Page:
Cisco ASA Site to Site VPN Failover How-To

Policy based IPSEC tunneling is probably the most widely used technique to get two offices to communicate securely (at least in the SMB Market).

Today I’m going to discuss how you can configure two ASA’s to failover to their secondary WAN, and then have their tunnels fail over as well.

One should always aim for having two ISPs if the business needs to rely on the tunnel. The question to ask ones self is “If this tunnel goes down, can I continue working?”

If the answer is no, then you need a secondary ISP at a minimum.

 

I’m going to begin the config for ASAv-1 (left network)…

 

First let’s get some basic “optimizations” out of the way:

 

The below allows the asa to keep track of ICMP and let it pass through (does it by IP and expected code reply)

policy-map global_policy

class inspection_default

inspect icmp

inspect icmp error

The first command prevents TCP fragmentation in the future tunnels by clamping the MSS.

The second command preserves session tables if the VPN bounces (quicker recovery).

sysopt connection tcpmss 1350

sysopt connection preserve-vpn-flows

 

Now let’s configure the LAN and WAN and their security levels.

interface GigabitEthernet0/0
nameif outside
security-level 0
ip address 1.0.0.1 255.255.255.0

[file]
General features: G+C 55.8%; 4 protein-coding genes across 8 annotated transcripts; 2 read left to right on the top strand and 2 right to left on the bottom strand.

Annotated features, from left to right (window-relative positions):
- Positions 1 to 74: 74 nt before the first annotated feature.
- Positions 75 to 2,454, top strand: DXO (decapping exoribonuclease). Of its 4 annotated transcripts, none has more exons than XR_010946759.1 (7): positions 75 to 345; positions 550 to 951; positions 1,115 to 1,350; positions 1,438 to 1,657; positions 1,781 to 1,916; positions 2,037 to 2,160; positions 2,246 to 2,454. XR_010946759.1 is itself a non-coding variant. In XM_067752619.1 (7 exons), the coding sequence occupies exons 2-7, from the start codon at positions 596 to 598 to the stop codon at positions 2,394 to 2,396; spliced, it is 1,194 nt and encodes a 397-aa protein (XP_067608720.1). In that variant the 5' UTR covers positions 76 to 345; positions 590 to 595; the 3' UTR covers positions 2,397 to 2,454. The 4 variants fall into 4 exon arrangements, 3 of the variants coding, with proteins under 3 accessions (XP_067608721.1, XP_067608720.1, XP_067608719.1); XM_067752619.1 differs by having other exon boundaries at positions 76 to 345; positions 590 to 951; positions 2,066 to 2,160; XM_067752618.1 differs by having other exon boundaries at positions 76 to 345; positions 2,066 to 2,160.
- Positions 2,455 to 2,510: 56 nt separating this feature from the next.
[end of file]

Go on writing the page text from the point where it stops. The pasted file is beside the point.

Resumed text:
!
interface GigabitEthernet0/1
nameif inside
security-level 100
ip address 192.168.1.1 255.255.255.0
!
interface GigabitEthernet0/2
nameif outside2
security-level 0
ip address 1.0.1.1 255.255.255.0
!

Configure an IP SLA monitor to ping google via the first outside interface.

sla monitor 1
type echo protocol ipIcmpEcho 8.8.8.8 interface outside
timeout 6000
frequency 10
sla monitor schedule 1 life forever start-time now

Connect a track object to the IP SLA so we can reference in the route later.

track 1 rtr 1 reachability

Tell the ASA to use Outside as the primary WAN and failover to Outside2 when the track object fails.

route outside 0.0.0.0 0.0.0.0 1.0.0.2 1 track 1
route outside2 0.0.0.0 0.0.0.0 1.0.1.2 2

Configure basic dynamic PAT for both WAN interfaces.

nat (inside,outside) after-auto source dynamic any interface
nat (inside,outside2) after-auto source dynamic any interface

 

Now let’s configure the VPN:

Enable ikev1 listening on both WAN interfaces.

crypto ikev1 enable outside
crypto ikev1 enable outside2

Set our preferred IKE policy for all VPNs.

crypto ikev1 policy 1
authentication pre-share
encryption aes-256
hash sha
group 2
lifetime 86400

Create the tunnel groups for both WAN links on the other side, with the same shared secret.

tunnel-group 2.0.0.1 type ipsec-l2l
tunnel-group 2.0.0.1 ipsec-attributes
ikev1 pre-shared-key password
tunnel-group 2.0.1.1 type ipsec-l2l
tunnel-group 2.0.1.1 ipsec-attributes
ikev1 pre-shared-key password

Configure the ACL for matching the traffic to be protected.

object network lan
subnet 192.168.1.0 255.255.255.0
object network remote
subnet 192.168.2.0 255.255.255.0
access-list vpn extended permit ip object lan object remote

Configure the IPSEC encryption parameters.

crypto ipsec ikev1 transform-set myset esp-aes-256 esp-sha-hmac

Configure the crypto map for the tunnel, with two peers, then add it to both WAN interfaces.

crypto map vpn_map 10 match address vpn
crypto map vpn_map 10 set peer 2.0.0.1 2.0.1.1
crypto map vpn_map 10 set ikev1 transform-set myset

crypto map vpn_map interface outside